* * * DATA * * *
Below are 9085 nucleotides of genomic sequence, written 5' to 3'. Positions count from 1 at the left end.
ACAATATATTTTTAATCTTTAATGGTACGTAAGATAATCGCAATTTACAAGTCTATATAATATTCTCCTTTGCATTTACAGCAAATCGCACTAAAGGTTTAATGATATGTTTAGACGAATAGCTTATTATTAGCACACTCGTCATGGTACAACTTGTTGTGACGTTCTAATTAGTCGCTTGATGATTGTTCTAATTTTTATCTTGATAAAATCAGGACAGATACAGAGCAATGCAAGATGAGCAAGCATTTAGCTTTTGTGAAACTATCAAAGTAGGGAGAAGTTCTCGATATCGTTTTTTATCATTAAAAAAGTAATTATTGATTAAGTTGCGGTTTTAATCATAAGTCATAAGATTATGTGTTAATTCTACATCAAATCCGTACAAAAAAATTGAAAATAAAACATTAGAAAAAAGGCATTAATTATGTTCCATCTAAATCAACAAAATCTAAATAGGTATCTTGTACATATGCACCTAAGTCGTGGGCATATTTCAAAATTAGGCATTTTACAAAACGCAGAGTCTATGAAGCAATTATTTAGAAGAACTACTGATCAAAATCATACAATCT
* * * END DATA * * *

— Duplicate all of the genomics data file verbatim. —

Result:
Below are 9085 nucleotides of genomic sequence, written 5' to 3'. Positions count from 1 at the left end.
ACAATATATTTTTAATCTTTAATGGTACGTAAGATAATCGCAATTTACAAGTCTATATAATATTCTCCTTTGCATTTACAGCAAATCGCACTAAAGGTTTAATGATATGTTTAGACGAATAGCTTATTATTAGCACACTCGTCATGGTACAACTTGTTGTGACGTTCTAATTAGTCGCTTGATGATTGTTCTAATTTTTATCTTGATAAAATCAGGACAGATACAGAGCAATGCAAGATGAGCAAGCATTTAGCTTTTGTGAAACTATCAAAGTAGGGAGAAGTTCTCGATATCGTTTTTTATCATTAAAAAAGTAATTATTGATTAAGTTGCGGTTTTAATCATAAGTCATAAGATTATGTGTTAATTCTACATCAAATCCGTACAAAAAAATTGAAAATAAAACATTAGAAAAAAGGCATTAATTATGTTCCATCTAAATCAACAAAATCTAAATAGGTATCTTGTACATATGCACCTAAGTCGTGGGCATATTTCAAAATTAGGCATTTTACAAAACGCAGAGTCTATGAAGCAATTATTTAGAAGAACTACTGATCAAAATCATACAATCT